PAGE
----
MURAL: An Unsupervised Random Forest-Based Embedding for Electronic Health Record Data Artificial Intelligence

A major challenge in embedding or visualizing clinical patient data is the heterogeneity of variable types including continuous lab values, categorical diagnostic codes, as well as missing or incomplete data. In particular, in EHR data, some variables are {\em missing not at random (MNAR)} but deliberately not collected and thus are a source of information. For example, lab tests may be deemed necessary for some patients on the basis of suspected diagnosis, but not for others. Here we present the MURAL forest -- an unsupervised random forest for representing data with disparate variable types (e.g., categorical, continuous, MNAR). MURAL forests consist of a set of decision trees where node-splitting variables are chosen at random, such that the marginal entropy of all other variables is minimized by the split. This allows us to also split on MNAR variables and discrete variables in a way that is consistent with the continuous variables. The end goal is to learn the MURAL embedding of patients using average tree distances between those patients. These distances can be fed to nonlinear dimensionality reduction method like PHATE to derive visualizable embeddings. While such methods are ubiquitous in continuous-valued datasets (like single cell RNA-sequencing) they have not been used extensively in mixed variable data. We showcase the use of our method on one artificial and two clinical datasets. We show that using our approach, we can visualize and classify data more accurately than competing approaches. Finally, we show that MURAL can also be used to compare cohorts of patients via the recently proposed tree-sliced Wasserstein distances.

Roadmap on Signal Processing for Next Generation Measurement Systems Artificial Intelligence

Signal processing is a fundamental component of almost any sensor-enabled system, with a wide range of applications across different scientific disciplines. Time series data, images, and video sequences comprise representative forms of signals that can be enhanced and analysed for information extraction and quantification. The recent advances in artificial intelligence and machine learning are shifting the research attention towards intelligent, data-driven, signal processing. This roadmap presents a critical overview of the state-of-the-art methods and applications aiming to highlight future challenges and research opportunities towards next generation measurement systems. It covers a broad spectrum of topics ranging from basic to industrial research, organized in concise thematic sections that reflect the trends and the impacts of current and future developments per research field. Furthermore, it offers guidance to researchers and funding agencies in identifying new prospects.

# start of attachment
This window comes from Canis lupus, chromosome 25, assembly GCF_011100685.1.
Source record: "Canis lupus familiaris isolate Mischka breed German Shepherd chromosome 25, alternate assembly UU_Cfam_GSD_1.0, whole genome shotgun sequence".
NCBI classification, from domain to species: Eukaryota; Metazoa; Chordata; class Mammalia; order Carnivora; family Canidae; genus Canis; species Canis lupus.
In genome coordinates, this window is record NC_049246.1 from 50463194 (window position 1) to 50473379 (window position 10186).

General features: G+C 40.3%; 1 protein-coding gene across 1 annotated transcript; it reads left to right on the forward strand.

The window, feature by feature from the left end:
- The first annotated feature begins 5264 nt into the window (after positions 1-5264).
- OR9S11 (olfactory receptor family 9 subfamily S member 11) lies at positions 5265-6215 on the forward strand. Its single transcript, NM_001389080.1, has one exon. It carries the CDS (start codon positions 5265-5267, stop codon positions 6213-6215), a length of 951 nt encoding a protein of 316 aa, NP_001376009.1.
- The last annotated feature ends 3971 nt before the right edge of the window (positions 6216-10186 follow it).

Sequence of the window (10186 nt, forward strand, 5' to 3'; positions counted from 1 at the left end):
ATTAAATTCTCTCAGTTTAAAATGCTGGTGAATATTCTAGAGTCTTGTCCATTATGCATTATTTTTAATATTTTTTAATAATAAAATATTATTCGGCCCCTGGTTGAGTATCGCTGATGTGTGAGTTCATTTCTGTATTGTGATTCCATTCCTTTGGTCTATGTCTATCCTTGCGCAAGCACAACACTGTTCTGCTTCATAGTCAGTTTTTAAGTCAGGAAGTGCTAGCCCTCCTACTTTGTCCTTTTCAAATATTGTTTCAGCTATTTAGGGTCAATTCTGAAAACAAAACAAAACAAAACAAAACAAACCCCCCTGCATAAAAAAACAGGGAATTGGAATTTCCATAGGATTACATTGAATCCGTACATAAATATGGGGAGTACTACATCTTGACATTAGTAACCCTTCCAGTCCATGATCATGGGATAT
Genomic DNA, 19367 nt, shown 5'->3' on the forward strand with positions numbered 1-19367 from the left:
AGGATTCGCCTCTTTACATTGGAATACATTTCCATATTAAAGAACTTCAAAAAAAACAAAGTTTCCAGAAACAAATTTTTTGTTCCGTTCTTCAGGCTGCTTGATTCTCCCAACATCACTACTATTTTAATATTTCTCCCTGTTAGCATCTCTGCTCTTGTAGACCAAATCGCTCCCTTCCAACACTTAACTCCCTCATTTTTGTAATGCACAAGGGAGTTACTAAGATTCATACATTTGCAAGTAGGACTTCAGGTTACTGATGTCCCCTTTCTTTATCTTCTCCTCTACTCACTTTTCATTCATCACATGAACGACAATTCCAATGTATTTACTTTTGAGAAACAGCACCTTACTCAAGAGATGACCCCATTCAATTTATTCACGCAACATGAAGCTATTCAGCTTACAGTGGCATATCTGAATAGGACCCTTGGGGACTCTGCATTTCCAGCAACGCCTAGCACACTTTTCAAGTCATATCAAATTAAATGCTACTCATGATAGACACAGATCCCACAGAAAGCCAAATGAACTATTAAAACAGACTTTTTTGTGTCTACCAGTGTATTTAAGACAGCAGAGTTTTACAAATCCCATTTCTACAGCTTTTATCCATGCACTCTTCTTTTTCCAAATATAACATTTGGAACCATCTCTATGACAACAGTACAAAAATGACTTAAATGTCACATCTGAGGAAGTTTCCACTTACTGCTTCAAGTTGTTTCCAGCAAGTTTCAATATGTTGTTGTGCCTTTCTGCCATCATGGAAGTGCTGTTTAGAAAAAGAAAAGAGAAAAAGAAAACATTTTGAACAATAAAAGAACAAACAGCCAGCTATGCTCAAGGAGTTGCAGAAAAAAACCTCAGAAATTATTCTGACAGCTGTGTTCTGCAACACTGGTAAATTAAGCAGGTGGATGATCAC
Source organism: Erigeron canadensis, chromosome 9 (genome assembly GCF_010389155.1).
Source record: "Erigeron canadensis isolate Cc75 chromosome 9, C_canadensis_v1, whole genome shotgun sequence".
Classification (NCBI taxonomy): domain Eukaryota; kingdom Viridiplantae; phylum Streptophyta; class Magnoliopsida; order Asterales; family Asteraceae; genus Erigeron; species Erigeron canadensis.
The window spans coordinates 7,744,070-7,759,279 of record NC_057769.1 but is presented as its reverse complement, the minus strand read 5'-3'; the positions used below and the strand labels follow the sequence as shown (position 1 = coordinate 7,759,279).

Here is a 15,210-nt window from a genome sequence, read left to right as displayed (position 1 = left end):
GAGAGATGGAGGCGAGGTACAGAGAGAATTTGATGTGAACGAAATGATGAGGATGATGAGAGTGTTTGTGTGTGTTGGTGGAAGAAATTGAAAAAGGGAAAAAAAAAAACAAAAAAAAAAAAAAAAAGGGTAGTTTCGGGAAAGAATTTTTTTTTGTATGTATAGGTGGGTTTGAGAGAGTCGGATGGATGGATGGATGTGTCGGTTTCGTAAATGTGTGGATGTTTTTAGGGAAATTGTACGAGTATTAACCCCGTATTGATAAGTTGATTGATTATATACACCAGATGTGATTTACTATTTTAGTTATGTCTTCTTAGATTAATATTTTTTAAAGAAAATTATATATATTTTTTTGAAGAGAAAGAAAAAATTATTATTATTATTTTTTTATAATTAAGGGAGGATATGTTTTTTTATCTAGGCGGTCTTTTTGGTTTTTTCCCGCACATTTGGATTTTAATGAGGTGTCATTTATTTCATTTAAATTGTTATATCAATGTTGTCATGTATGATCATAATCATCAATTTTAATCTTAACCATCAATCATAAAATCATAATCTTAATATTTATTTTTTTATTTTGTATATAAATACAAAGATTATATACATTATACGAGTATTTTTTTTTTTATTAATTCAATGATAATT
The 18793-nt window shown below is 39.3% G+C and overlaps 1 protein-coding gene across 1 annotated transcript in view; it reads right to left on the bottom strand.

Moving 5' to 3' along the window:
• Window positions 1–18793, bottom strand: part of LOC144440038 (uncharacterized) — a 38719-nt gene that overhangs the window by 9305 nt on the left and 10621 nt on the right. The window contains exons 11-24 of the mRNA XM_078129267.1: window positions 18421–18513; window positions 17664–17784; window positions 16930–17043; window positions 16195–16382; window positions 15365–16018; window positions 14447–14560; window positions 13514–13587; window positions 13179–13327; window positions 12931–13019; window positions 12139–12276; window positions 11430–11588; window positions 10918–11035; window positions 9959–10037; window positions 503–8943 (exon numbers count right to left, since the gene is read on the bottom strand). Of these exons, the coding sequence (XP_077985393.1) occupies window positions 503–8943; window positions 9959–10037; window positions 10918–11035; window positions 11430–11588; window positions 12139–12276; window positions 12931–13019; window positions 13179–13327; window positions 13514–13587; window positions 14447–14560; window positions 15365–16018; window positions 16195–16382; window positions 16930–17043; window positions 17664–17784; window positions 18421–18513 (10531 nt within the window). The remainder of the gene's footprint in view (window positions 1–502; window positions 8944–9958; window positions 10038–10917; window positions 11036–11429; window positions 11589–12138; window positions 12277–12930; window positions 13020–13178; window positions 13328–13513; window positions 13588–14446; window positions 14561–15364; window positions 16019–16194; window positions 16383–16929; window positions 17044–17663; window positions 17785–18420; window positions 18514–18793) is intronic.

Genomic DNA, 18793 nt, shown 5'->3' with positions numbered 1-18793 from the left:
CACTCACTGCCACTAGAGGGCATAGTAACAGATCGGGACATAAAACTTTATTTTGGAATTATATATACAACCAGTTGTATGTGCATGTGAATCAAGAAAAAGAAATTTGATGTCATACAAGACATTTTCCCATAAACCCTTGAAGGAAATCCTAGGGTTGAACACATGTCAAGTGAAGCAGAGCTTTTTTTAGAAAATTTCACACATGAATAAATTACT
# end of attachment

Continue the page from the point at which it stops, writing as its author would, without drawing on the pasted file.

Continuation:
AI detects Covid 26% faster than lateral flow tests


Artificial intelligence can enable busy NHS emergency departments to perform bedside checks for Covid-19 in just 10 minutes without the need for a laboratory, a study led by Oxford University shows. During a three-month evaluation at John Radcliffe Hospital, Oxford's main accident and emergency centre, the study found that AI test results were available 45 minutes after a patient arrived, 26% faster those for a lateral flow test. The AI screening test, known as CURIAL-Rapide, uses routine healthcare data (blood tests and vital signs) to screen patients for Covid-19. Compared to lateral flow tests, the AI test was more likely to identify Covid-19 in patients and correctly ruled out the infection 99.7% of the time, the research found. In addition, a collaboration with five NHS trusts between December 2020 and March 2021 – University Hospitals Birmingham, Portsmouth University and Bedfordshire Hospitals – the study found that the AI test performed consistently in 72,000 admissions. It provided reliable negative results for uninfected patients up to 98.8% of the time and was 21% more effective at identifying Covid-19 positive patients than lateral flow tests.

The State of AI Ethics Report (Volume 5) Artificial Intelligence